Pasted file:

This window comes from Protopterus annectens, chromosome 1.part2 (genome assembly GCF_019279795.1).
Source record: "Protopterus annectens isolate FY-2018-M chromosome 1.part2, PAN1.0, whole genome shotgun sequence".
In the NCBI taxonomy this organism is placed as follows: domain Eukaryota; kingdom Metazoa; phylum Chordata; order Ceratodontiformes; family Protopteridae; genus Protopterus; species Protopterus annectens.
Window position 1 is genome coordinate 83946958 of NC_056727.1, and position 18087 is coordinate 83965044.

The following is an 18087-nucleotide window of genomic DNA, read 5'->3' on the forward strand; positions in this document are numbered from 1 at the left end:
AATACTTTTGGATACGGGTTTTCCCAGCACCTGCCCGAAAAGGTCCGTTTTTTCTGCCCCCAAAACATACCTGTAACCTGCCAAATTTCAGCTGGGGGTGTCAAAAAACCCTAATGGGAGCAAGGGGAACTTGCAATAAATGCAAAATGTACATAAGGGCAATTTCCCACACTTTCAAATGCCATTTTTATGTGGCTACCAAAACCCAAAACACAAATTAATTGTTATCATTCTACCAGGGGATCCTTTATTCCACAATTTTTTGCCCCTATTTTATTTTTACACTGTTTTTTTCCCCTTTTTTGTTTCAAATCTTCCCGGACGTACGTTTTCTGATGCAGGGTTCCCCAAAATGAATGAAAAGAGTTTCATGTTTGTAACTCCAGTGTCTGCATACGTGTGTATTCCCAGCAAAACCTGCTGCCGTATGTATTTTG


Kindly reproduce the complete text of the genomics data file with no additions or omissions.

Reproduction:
This window comes from Protopterus annectens, chromosome 1.part2 (genome assembly GCF_019279795.1).
Source record: "Protopterus annectens isolate FY-2018-M chromosome 1.part2, PAN1.0, whole genome shotgun sequence".
In the NCBI taxonomy this organism is placed as follows: domain Eukaryota; kingdom Metazoa; phylum Chordata; order Ceratodontiformes; family Protopteridae; genus Protopterus; species Protopterus annectens.
Window position 1 is genome coordinate 83946958 of NC_056727.1, and position 18087 is coordinate 83965044.

The following is an 18087-nucleotide window of genomic DNA, read 5'->3' on the forward strand; positions in this document are numbered from 1 at the left end:
AATACTTTTGGATACGGGTTTTCCCAGCACCTGCCCGAAAAGGTCCGTTTTTTCTGCCCCCAAAACATACCTGTAACCTGCCAAATTTCAGCTGGGGGTGTCAAAAAACCCTAATGGGAGCAAGGGGAACTTGCAATAAATGCAAAATGTACATAAGGGCAATTTCCCACACTTTCAAATGCCATTTTTATGTGGCTACCAAAACCCAAAACACAAATTAATTGTTATCATTCTACCAGGGGATCCTTTATTCCACAATTTTTTGCCCCTATTTTATTTTTACACTGTTTTTTTCCCCTTTTTTGTTTCAAATCTTCCCGGACGTACGTTTTCTGATGCAGGGTTCCCCAAAATGAATGAAAAGAGTTTCATGTTTGTAACTCCAGTGTCTGCATACGTGTGTATTCCCAGCAAAACCTGCTGCCGTATGTATTTTG